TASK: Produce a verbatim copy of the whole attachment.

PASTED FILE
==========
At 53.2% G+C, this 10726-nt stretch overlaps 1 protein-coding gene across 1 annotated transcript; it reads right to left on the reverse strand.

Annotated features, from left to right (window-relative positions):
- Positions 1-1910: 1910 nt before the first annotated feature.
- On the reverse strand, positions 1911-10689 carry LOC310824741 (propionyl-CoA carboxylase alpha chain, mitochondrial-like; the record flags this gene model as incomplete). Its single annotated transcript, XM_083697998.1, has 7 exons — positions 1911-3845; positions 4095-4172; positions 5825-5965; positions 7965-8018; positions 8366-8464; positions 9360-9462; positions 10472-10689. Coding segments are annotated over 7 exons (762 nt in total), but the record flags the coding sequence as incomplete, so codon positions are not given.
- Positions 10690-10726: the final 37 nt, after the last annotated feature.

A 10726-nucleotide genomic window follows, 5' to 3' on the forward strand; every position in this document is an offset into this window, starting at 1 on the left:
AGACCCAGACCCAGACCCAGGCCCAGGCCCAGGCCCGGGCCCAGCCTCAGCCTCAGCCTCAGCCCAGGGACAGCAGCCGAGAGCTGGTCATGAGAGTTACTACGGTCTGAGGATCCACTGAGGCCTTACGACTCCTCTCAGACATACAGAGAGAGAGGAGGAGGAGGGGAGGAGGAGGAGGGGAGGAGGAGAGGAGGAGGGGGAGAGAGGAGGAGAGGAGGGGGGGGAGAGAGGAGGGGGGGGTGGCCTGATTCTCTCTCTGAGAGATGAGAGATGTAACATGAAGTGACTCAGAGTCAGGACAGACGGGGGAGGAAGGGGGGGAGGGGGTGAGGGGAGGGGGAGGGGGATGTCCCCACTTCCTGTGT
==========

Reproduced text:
At 53.2% G+C, this 10726-nt stretch overlaps 1 protein-coding gene across 1 annotated transcript; it reads right to left on the reverse strand.

Annotated features, from left to right (window-relative positions):
- Positions 1-1910: 1910 nt before the first annotated feature.
- On the reverse strand, positions 1911-10689 carry LOC310824741 (propionyl-CoA carboxylase alpha chain, mitochondrial-like; the record flags this gene model as incomplete). Its single annotated transcript, XM_083697998.1, has 7 exons — positions 1911-3845; positions 4095-4172; positions 5825-5965; positions 7965-8018; positions 8366-8464; positions 9360-9462; positions 10472-10689. Coding segments are annotated over 7 exons (762 nt in total), but the record flags the coding sequence as incomplete, so codon positions are not given.
- Positions 10690-10726: the final 37 nt, after the last annotated feature.

A 10726-nucleotide genomic window follows, 5' to 3' on the forward strand; every position in this document is an offset into this window, starting at 1 on the left:
AGACCCAGACCCAGACCCAGGCCCAGGCCCAGGCCCGGGCCCAGCCTCAGCCTCAGCCTCAGCCCAGGGACAGCAGCCGAGAGCTGGTCATGAGAGTTACTACGGTCTGAGGATCCACTGAGGCCTTACGACTCCTCTCAGACATACAGAGAGAGAGGAGGAGGAGGGGAGGAGGAGGAGGGGAGGAGGAGAGGAGGAGGGGGAGAGAGGAGGAGAGGAGGGGGGGGAGAGAGGAGGGGGGGGTGGCCTGATTCTCTCTCTGAGAGATGAGAGATGTAACATGAAGTGACTCAGAGTCAGGACAGACGGGGGAGGAAGGGGGGGAGGGGGTGAGGGGAGGGGGAGGGGGATGTCCCCACTTCCTGTGT